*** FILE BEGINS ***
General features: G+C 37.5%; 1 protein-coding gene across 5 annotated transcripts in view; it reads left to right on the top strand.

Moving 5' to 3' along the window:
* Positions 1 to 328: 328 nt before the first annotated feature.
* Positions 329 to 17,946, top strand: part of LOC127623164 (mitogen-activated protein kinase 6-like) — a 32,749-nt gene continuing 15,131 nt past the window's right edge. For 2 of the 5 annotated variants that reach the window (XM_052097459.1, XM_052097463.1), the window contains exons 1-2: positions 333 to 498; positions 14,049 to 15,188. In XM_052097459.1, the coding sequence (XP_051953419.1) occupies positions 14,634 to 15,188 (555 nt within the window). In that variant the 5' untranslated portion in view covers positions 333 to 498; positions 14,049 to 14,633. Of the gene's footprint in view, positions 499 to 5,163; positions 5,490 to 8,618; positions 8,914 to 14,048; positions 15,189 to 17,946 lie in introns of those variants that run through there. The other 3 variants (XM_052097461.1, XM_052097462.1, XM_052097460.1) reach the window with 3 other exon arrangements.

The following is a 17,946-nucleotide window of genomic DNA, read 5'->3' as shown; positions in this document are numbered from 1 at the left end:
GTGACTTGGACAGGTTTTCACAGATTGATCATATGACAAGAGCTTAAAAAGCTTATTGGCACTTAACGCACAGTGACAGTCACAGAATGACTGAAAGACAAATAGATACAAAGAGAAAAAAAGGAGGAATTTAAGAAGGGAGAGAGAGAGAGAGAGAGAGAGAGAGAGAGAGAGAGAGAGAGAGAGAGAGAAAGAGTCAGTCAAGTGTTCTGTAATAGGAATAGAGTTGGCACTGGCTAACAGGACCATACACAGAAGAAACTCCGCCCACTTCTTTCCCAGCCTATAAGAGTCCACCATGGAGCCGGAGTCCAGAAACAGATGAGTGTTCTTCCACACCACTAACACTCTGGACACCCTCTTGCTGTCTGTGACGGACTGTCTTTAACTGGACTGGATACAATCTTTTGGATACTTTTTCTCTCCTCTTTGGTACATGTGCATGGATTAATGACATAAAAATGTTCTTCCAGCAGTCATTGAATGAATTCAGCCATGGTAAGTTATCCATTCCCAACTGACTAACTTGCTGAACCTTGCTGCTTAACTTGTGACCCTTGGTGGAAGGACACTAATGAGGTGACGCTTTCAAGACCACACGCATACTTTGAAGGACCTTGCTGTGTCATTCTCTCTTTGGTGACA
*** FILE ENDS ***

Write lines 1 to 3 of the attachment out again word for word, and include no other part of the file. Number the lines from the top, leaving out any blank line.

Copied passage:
General features: G+C 37.5%; 1 protein-coding gene across 5 annotated transcripts in view; it reads left to right on the top strand.

Moving 5' to 3' along the window:
* Positions 1 to 328: 328 nt before the first annotated feature.